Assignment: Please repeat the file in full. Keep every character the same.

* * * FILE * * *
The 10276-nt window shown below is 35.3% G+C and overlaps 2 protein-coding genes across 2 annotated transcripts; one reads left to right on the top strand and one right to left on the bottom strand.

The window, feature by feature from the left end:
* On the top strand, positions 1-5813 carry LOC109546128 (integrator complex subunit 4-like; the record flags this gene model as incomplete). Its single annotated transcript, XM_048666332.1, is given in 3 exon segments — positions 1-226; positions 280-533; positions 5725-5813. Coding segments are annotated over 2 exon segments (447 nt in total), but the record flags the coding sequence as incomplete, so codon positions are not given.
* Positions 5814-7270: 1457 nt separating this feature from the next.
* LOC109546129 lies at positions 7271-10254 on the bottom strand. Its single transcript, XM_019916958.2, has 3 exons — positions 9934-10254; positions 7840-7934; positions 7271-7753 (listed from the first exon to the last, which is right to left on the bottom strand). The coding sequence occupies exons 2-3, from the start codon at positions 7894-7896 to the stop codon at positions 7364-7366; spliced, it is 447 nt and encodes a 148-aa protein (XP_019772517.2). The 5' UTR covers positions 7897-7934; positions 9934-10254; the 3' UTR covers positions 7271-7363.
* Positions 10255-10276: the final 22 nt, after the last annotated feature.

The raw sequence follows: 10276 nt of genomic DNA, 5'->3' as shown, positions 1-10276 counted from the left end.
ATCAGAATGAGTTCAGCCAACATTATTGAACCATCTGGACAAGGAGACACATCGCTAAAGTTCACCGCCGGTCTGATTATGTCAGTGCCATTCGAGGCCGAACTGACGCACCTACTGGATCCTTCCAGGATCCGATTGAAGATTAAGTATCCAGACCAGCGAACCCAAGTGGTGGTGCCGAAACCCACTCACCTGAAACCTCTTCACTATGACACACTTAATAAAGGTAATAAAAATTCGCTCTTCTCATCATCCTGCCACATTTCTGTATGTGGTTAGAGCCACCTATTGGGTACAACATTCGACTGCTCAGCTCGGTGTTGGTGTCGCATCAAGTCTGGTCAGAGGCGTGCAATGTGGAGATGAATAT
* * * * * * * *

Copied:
The 10276-nt window shown below is 35.3% G+C and overlaps 2 protein-coding genes across 2 annotated transcripts; one reads left to right on the top strand and one right to left on the bottom strand.

The window, feature by feature from the left end:
* On the top strand, positions 1-5813 carry LOC109546128 (integrator complex subunit 4-like; the record flags this gene model as incomplete). Its single annotated transcript, XM_048666332.1, is given in 3 exon segments — positions 1-226; positions 280-533; positions 5725-5813. Coding segments are annotated over 2 exon segments (447 nt in total), but the record flags the coding sequence as incomplete, so codon positions are not given.
* Positions 5814-7270: 1457 nt separating this feature from the next.
* LOC109546129 lies at positions 7271-10254 on the bottom strand. Its single transcript, XM_019916958.2, has 3 exons — positions 9934-10254; positions 7840-7934; positions 7271-7753 (listed from the first exon to the last, which is right to left on the bottom strand). The coding sequence occupies exons 2-3, from the start codon at positions 7894-7896 to the stop codon at positions 7364-7366; spliced, it is 447 nt and encodes a 148-aa protein (XP_019772517.2). The 5' UTR covers positions 7897-7934; positions 9934-10254; the 3' UTR covers positions 7271-7363.
* Positions 10255-10276: the final 22 nt, after the last annotated feature.

The raw sequence follows: 10276 nt of genomic DNA, 5'->3' as shown, positions 1-10276 counted from the left end.
ATCAGAATGAGTTCAGCCAACATTATTGAACCATCTGGACAAGGAGACACATCGCTAAAGTTCACCGCCGGTCTGATTATGTCAGTGCCATTCGAGGCCGAACTGACGCACCTACTGGATCCTTCCAGGATCCGATTGAAGATTAAGTATCCAGACCAGCGAACCCAAGTGGTGGTGCCGAAACCCACTCACCTGAAACCTCTTCACTATGACACACTTAATAAAGGTAATAAAAATTCGCTCTTCTCATCATCCTGCCACATTTCTGTATGTGGTTAGAGCCACCTATTGGGTACAACATTCGACTGCTCAGCTCGGTGTTGGTGTCGCATCAAGTCTGGTCAGAGGCGTGCAATGTGGAGATGAATAT